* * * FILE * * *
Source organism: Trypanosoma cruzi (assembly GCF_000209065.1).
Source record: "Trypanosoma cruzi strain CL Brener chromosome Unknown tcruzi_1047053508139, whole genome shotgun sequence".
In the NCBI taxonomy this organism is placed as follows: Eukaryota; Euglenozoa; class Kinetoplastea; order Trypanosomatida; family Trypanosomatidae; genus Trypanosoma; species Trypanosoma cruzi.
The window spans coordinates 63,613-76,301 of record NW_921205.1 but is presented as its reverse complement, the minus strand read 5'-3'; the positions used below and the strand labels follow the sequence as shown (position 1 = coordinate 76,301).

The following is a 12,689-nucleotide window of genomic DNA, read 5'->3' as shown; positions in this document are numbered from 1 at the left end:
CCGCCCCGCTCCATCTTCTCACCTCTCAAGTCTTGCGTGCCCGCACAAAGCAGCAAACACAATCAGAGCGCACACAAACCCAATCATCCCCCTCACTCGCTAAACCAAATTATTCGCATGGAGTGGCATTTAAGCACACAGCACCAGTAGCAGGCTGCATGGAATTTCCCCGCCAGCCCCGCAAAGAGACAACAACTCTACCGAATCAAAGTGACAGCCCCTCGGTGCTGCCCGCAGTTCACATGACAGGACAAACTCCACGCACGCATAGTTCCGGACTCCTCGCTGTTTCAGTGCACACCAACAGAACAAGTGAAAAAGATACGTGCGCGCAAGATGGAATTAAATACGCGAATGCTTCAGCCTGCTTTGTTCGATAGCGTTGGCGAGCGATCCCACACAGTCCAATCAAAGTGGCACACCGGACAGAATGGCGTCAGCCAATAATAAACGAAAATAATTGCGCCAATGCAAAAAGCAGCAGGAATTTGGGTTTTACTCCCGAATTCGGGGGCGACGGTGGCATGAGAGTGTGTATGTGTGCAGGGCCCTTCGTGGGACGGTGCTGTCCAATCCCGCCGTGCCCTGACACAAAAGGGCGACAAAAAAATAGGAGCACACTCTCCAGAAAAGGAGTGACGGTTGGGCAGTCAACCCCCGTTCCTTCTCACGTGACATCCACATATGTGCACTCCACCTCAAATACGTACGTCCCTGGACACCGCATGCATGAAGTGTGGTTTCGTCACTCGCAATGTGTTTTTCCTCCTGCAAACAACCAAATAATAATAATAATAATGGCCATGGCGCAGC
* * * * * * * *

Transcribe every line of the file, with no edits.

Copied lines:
Source organism: Trypanosoma cruzi (assembly GCF_000209065.1).
Source record: "Trypanosoma cruzi strain CL Brener chromosome Unknown tcruzi_1047053508139, whole genome shotgun sequence".
In the NCBI taxonomy this organism is placed as follows: Eukaryota; Euglenozoa; class Kinetoplastea; order Trypanosomatida; family Trypanosomatidae; genus Trypanosoma; species Trypanosoma cruzi.
The window spans coordinates 63,613-76,301 of record NW_921205.1 but is presented as its reverse complement, the minus strand read 5'-3'; the positions used below and the strand labels follow the sequence as shown (position 1 = coordinate 76,301).

The following is a 12,689-nucleotide window of genomic DNA, read 5'->3' as shown; positions in this document are numbered from 1 at the left end:
CCGCCCCGCTCCATCTTCTCACCTCTCAAGTCTTGCGTGCCCGCACAAAGCAGCAAACACAATCAGAGCGCACACAAACCCAATCATCCCCCTCACTCGCTAAACCAAATTATTCGCATGGAGTGGCATTTAAGCACACAGCACCAGTAGCAGGCTGCATGGAATTTCCCCGCCAGCCCCGCAAAGAGACAACAACTCTACCGAATCAAAGTGACAGCCCCTCGGTGCTGCCCGCAGTTCACATGACAGGACAAACTCCACGCACGCATAGTTCCGGACTCCTCGCTGTTTCAGTGCACACCAACAGAACAAGTGAAAAAGATACGTGCGCGCAAGATGGAATTAAATACGCGAATGCTTCAGCCTGCTTTGTTCGATAGCGTTGGCGAGCGATCCCACACAGTCCAATCAAAGTGGCACACCGGACAGAATGGCGTCAGCCAATAATAAACGAAAATAATTGCGCCAATGCAAAAAGCAGCAGGAATTTGGGTTTTACTCCCGAATTCGGGGGCGACGGTGGCATGAGAGTGTGTATGTGTGCAGGGCCCTTCGTGGGACGGTGCTGTCCAATCCCGCCGTGCCCTGACACAAAAGGGCGACAAAAAAATAGGAGCACACTCTCCAGAAAAGGAGTGACGGTTGGGCAGTCAACCCCCGTTCCTTCTCACGTGACATCCACATATGTGCACTCCACCTCAAATACGTACGTCCCTGGACACCGCATGCATGAAGTGTGGTTTCGTCACTCGCAATGTGTTTTTCCTCCTGCAAACAACCAAATAATAATAATAATAATGGCCATGGCGCAGC